BlackBerry Mobile Voice System (MVS) 5.1: Three New Features for Enterprises

RIM announced a new version of its BlackBerry Mobile Voice System at its annual BlackBerry World Conference.'s Al Sacco spotlights the three most notable new business features in BlackBerry MVS 5.1.

Research In Motion (RIM) made a number of significant announcements last week, for both its consumer and enterprise customers, at the first annual BlackBerry World Conference in Orlando, Fla.--formerly known as the Wireless Enterprise Symposium (WES).

RIM's BlackBerry Mobile Voice System (MVS) Diagram
RIM's BlackBerry Mobile Voice System (MVS) Diagram

But mostly lost among the news of new BlackBerry smartphones, video chat for the BlackBerry PlayBook tablet and a product that will let BlackBerry administrators manage iPhones, iPads and Android devices via BlackBerry infrastructure, was the announcement of a new version of RIM's BlackBerry Mobile Voice System (MVS), v5.1.

BlackBerry MVS connects with RIM's BlackBerry Enterprise Server (BES) to let corporate users securely employ their BlackBerrys to answer calls placed to their organizations' desk-phones and smartphones, as well as make calls via BlackBerry that appear to originate from those desk-phones, among other things. (Read more details about MVS.)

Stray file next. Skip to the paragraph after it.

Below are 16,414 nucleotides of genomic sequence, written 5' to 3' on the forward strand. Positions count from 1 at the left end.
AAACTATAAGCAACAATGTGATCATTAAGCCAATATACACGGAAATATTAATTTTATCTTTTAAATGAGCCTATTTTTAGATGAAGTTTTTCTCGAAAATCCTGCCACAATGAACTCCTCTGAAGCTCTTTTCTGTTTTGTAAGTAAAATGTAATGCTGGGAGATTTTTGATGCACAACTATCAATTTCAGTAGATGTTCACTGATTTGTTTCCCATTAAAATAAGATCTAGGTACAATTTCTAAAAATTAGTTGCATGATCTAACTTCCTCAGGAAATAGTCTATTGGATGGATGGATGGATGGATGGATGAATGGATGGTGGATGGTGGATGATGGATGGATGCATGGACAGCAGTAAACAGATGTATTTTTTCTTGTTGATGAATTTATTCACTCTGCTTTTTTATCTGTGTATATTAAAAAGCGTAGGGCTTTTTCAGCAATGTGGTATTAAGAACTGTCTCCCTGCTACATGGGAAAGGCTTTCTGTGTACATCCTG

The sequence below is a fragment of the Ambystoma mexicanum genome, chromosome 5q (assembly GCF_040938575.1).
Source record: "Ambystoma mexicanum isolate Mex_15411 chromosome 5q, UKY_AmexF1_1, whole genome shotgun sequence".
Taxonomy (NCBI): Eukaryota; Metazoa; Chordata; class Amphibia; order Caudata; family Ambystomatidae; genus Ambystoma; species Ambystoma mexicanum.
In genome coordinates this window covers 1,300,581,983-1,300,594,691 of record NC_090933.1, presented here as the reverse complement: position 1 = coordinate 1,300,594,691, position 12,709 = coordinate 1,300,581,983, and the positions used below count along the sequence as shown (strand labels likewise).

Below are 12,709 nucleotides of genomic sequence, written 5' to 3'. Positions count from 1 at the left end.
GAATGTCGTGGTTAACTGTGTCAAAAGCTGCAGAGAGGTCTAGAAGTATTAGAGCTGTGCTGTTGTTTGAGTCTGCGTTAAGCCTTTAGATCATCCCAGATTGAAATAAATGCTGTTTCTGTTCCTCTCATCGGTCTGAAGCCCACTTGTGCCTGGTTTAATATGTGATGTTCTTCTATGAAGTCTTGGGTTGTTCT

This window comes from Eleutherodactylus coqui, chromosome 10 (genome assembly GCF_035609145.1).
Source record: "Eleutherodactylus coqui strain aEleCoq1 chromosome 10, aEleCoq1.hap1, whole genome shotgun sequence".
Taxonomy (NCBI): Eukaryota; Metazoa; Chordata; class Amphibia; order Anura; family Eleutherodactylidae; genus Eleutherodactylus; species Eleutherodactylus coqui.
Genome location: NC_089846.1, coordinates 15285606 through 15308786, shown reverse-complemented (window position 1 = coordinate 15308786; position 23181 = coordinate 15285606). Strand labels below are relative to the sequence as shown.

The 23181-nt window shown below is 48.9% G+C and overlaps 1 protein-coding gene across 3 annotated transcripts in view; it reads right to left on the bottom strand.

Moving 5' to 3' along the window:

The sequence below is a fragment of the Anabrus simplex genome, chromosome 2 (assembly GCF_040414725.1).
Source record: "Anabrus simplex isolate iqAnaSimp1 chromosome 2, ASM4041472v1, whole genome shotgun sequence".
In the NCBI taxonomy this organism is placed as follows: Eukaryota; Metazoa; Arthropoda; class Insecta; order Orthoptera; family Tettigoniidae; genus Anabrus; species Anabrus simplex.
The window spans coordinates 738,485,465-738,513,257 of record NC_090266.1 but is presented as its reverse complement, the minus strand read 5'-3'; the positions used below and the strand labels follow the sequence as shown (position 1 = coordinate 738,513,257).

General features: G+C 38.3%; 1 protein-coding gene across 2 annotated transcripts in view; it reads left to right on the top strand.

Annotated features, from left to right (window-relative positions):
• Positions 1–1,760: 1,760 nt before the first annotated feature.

In other words, BlackBerry MVS merges enterprise users' smartphones and desk phones, and lets them access corporate-phone-system features like hold, transfer, conferencing and extension dialing, all via BlackBerry. And BlackBerry MVS 5.1 adds a few new features that enterprises are sure to appreciate.

Most significantly, BlackBerry MVS 5.1 now supports voice-over-Wi-Fi calling via both Avaya and Nortel corporate phone systems or PBXs. Jeff McDowell, RIM's senior VP of business and platform marketing, says this is notable because Avaya and Nortel are among the most popular enterprise phone system providers, and MVS features will now be available to a much wider user base thanks to v5.1.

BlackBerry MVS 5.1 also packs cool new Wi-Fi features that notify users' when Wi-Fi signal is weakening, so they're aware if a call is about to be transferred to a cellular network or they're about to lose Wi-Fi coverage, according to RIM's Tom Goguen, RIM VP of collaboration and social networking. And on the flipside, MVS 5.1 notifies BlackBerry users on cellular networks when they're in range of a compatible Wi-Fi network, so they can choose to seamless switch to Wi-Fi calling.

Finally, the upcoming version of BlackBerry MVS has been rebuilt for higher compatibility with third party applications and phone systems via new support for SIP and VoIP gateways. A "Universal SIP connector" has been added to MVS to enable other phone-system makers to tailor their specific VoIP offerings and applications to MVS, according to RIM.

Vendors Mitel and Vocera Communications have already employed this new direct SIP connection to MVS to enable both Mitel Mobility for BlackBerry MVS 5 and the Vocera Connect Wi-Fi client for BlackBerry, RIM says.

Check out a video demonstration of MVS for more details. And learn more about BlackBerry MVS on RIM's website.


Al Sacco covers Mobile and Wireless for Follow Al on Twitter @ASacco. Follow everything from on Twitter @CIOonline and on Facebook. Email Al at

Copyright © 2011 IDG Communications, Inc.

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